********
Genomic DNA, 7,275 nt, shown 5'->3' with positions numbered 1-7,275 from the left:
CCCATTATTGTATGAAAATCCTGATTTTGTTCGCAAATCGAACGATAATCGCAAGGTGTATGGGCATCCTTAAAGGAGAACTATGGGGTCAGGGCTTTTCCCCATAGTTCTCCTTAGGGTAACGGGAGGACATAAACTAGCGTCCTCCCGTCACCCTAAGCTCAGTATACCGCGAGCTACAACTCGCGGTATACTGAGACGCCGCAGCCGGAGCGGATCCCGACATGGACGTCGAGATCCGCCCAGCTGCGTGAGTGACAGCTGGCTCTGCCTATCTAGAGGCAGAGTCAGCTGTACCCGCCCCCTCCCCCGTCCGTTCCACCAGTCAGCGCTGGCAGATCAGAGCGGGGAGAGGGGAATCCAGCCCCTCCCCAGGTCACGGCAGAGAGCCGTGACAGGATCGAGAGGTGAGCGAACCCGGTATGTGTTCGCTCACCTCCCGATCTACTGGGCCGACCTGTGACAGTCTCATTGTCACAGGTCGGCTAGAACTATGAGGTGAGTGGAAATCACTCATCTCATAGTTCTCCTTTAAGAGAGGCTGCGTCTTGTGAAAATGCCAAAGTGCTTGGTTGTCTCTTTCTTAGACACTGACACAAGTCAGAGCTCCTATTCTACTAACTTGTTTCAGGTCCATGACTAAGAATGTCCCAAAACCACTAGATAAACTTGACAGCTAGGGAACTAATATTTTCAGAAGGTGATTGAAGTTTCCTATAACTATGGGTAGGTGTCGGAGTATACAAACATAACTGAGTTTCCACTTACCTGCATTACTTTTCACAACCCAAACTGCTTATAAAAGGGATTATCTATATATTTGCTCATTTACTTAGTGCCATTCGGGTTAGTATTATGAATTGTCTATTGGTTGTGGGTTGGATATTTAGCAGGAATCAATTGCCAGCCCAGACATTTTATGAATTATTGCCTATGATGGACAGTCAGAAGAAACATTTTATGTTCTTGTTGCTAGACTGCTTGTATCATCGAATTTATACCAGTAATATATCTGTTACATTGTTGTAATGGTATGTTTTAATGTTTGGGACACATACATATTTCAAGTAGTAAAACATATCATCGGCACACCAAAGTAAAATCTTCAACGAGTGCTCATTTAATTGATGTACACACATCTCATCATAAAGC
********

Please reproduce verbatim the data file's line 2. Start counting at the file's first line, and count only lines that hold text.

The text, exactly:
CCCATTATTGTATGAAAATCCTGATTTTGTTCGCAAATCGAACGATAATCGCAAGGTGTATGGGCATCCTTAAAGGAGAACTATGGGGTCAGGGCTTTTCCCCATAGTTCTCCTTAGGGTAACGGGAGGACATAAACTAGCGTCCTCCCGTCACCCTAAGCTCAGTATACCGCGAGCTACAACTCGCGGTATACTGAGACGCCGCAGCCGGAGCGGATCCCGACATGGACGTCGAGATCCGCCCAGCTGCGTGAGTGACAGCTGGCTCTGCCTATCTAGAGGCAGAGTCAGCTGTACCCGCCCCCTCCCCCGTCCGTTCCACCAGTCAGCGCTGGCAGATCAGAGCGGGGAGAGGGGAATCCAGCCCCTCCCCAGGTCACGGCAGAGAGCCGTGACAGGATCGAGAGGTGAGCGAACCCGGTATGTGTTCGCTCACCTCCCGATCTACTGGGCCGACCTGTGACAGTCTCATTGTCACAGGTCGGCTAGAACTATGAGGTGAGTGGAAATCACTCATCTCATAGTTCTCCTTTAAGAGAGGCTGCGTCTTGTGAAAATGCCAAAGTGCTTGGTTGTCTCTTTCTTAGACACTGACACAAGTCAGAGCTCCTATTCTACTAACTTGTTTCAGGTCCATGACTAAGAATGTCCCAAAACCACTAGATAAACTTGACAGCTAGGGAACTAATATTTTCAGAAGGTGATTGAAGTTTCCTATAACTATGGGTAGGTGTCGGAGTATACAAACATAACTGAGTTTCCACTTACCTGCATTACTTTTCACAACCCAAACTGCTTATAAAAGGGATTATCTATATATTTGCTCATTTACTTAGTGCCATTCGGGTTAGTATTATGAATTGTCTATTGGTTGTGGGTTGGATATTTAGCAGGAATCAATTGCCAGCCCAGACATTTTATGAATTATTGCCTATGATGGACAGTCAGAAGAAACATTTTATGTTCTTGTTGCTAGACTGCTTGTATCATCGAATTTATACCAGTAATATATCTGTTACATTGTTGTAATGGTATGTTTTAATGTTTGGGACACATACATATTTCAAGTAGTAAAACATATCATCGGCACACCAAAGTAAAATCTTCAACGAGTGCTCATTTAATTGATGTACACACATCTCATCATAAAGC